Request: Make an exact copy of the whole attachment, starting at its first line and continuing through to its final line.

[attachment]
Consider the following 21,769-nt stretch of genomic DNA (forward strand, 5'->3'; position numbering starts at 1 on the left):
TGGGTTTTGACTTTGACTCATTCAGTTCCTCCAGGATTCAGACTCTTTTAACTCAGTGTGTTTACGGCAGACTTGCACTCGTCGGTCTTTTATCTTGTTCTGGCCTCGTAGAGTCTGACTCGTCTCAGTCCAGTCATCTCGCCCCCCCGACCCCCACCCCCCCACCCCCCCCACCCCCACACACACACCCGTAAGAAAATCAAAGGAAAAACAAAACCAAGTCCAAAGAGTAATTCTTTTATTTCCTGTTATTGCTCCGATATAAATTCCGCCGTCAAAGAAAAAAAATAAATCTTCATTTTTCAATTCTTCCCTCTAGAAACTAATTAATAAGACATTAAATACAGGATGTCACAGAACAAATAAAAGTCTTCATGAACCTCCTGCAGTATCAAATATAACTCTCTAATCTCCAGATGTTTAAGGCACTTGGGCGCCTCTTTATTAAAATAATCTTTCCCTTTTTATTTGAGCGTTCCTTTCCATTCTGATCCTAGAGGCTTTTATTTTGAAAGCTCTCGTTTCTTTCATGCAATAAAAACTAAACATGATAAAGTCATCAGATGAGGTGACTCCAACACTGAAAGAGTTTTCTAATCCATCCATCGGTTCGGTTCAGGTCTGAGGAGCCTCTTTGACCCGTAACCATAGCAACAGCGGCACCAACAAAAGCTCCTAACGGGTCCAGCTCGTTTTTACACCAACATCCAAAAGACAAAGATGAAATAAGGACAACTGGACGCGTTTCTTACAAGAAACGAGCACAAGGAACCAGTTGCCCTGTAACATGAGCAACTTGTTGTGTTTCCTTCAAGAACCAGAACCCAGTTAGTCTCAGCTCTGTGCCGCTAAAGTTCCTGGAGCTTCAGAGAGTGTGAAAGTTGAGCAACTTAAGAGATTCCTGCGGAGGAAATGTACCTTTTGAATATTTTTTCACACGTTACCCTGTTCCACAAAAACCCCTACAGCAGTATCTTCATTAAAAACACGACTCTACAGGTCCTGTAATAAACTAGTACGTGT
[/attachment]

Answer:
Consider the following 21,769-nt stretch of genomic DNA (forward strand, 5'->3'; position numbering starts at 1 on the left):
TGGGTTTTGACTTTGACTCATTCAGTTCCTCCAGGATTCAGACTCTTTTAACTCAGTGTGTTTACGGCAGACTTGCACTCGTCGGTCTTTTATCTTGTTCTGGCCTCGTAGAGTCTGACTCGTCTCAGTCCAGTCATCTCGCCCCCCCGACCCCCACCCCCCCACCCCCCCCACCCCCACACACACACCCGTAAGAAAATCAAAGGAAAAACAAAACCAAGTCCAAAGAGTAATTCTTTTATTTCCTGTTATTGCTCCGATATAAATTCCGCCGTCAAAGAAAAAAAATAAATCTTCATTTTTCAATTCTTCCCTCTAGAAACTAATTAATAAGACATTAAATACAGGATGTCACAGAACAAATAAAAGTCTTCATGAACCTCCTGCAGTATCAAATATAACTCTCTAATCTCCAGATGTTTAAGGCACTTGGGCGCCTCTTTATTAAAATAATCTTTCCCTTTTTATTTGAGCGTTCCTTTCCATTCTGATCCTAGAGGCTTTTATTTTGAAAGCTCTCGTTTCTTTCATGCAATAAAAACTAAACATGATAAAGTCATCAGATGAGGTGACTCCAACACTGAAAGAGTTTTCTAATCCATCCATCGGTTCGGTTCAGGTCTGAGGAGCCTCTTTGACCCGTAACCATAGCAACAGCGGCACCAACAAAAGCTCCTAACGGGTCCAGCTCGTTTTTACACCAACATCCAAAAGACAAAGATGAAATAAGGACAACTGGACGCGTTTCTTACAAGAAACGAGCACAAGGAACCAGTTGCCCTGTAACATGAGCAACTTGTTGTGTTTCCTTCAAGAACCAGAACCCAGTTAGTCTCAGCTCTGTGCCGCTAAAGTTCCTGGAGCTTCAGAGAGTGTGAAAGTTGAGCAACTTAAGAGATTCCTGCGGAGGAAATGTACCTTTTGAATATTTTTTCACACGTTACCCTGTTCCACAAAAACCCCTACAGCAGTATCTTCATTAAAAACACGACTCTACAGGTCCTGTAATAAACTAGTACGTGT